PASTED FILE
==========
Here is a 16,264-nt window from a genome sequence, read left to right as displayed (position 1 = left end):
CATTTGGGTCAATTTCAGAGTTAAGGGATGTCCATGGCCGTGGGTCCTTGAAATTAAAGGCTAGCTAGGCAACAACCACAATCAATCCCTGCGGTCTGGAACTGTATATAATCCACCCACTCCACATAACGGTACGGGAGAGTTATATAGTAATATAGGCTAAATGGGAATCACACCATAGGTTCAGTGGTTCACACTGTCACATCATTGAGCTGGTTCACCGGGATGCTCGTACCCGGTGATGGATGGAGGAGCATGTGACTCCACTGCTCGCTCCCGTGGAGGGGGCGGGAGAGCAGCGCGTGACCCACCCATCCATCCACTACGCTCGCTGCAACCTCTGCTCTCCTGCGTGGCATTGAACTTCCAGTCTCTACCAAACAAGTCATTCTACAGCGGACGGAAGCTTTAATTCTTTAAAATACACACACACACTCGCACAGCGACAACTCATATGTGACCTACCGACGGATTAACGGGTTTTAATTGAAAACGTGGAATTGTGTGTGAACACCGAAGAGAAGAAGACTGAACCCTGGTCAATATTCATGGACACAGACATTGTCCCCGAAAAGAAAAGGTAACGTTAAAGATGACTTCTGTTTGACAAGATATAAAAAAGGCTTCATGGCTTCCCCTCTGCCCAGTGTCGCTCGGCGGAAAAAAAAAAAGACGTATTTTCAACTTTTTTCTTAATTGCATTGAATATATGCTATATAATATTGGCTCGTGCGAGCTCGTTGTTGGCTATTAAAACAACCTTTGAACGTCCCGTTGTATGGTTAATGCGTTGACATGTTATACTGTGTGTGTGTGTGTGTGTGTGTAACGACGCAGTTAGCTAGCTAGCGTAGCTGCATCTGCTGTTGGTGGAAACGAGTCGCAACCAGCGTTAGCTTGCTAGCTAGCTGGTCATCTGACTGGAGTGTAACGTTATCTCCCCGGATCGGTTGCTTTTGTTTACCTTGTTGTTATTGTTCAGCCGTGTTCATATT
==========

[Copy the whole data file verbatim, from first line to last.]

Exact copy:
Here is a 16,264-nt window from a genome sequence, read left to right as displayed (position 1 = left end):
CATTTGGGTCAATTTCAGAGTTAAGGGATGTCCATGGCCGTGGGTCCTTGAAATTAAAGGCTAGCTAGGCAACAACCACAATCAATCCCTGCGGTCTGGAACTGTATATAATCCACCCACTCCACATAACGGTACGGGAGAGTTATATAGTAATATAGGCTAAATGGGAATCACACCATAGGTTCAGTGGTTCACACTGTCACATCATTGAGCTGGTTCACCGGGATGCTCGTACCCGGTGATGGATGGAGGAGCATGTGACTCCACTGCTCGCTCCCGTGGAGGGGGCGGGAGAGCAGCGCGTGACCCACCCATCCATCCACTACGCTCGCTGCAACCTCTGCTCTCCTGCGTGGCATTGAACTTCCAGTCTCTACCAAACAAGTCATTCTACAGCGGACGGAAGCTTTAATTCTTTAAAATACACACACACACTCGCACAGCGACAACTCATATGTGACCTACCGACGGATTAACGGGTTTTAATTGAAAACGTGGAATTGTGTGTGAACACCGAAGAGAAGAAGACTGAACCCTGGTCAATATTCATGGACACAGACATTGTCCCCGAAAAGAAAAGGTAACGTTAAAGATGACTTCTGTTTGACAAGATATAAAAAAGGCTTCATGGCTTCCCCTCTGCCCAGTGTCGCTCGGCGGAAAAAAAAAAAGACGTATTTTCAACTTTTTTCTTAATTGCATTGAATATATGCTATATAATATTGGCTCGTGCGAGCTCGTTGTTGGCTATTAAAACAACCTTTGAACGTCCCGTTGTATGGTTAATGCGTTGACATGTTATACTGTGTGTGTGTGTGTGTGTGTGTAACGACGCAGTTAGCTAGCTAGCGTAGCTGCATCTGCTGTTGGTGGAAACGAGTCGCAACCAGCGTTAGCTTGCTAGCTAGCTGGTCATCTGACTGGAGTGTAACGTTATCTCCCCGGATCGGTTGCTTTTGTTTACCTTGTTGTTATTGTTCAGCCGTGTTCATATT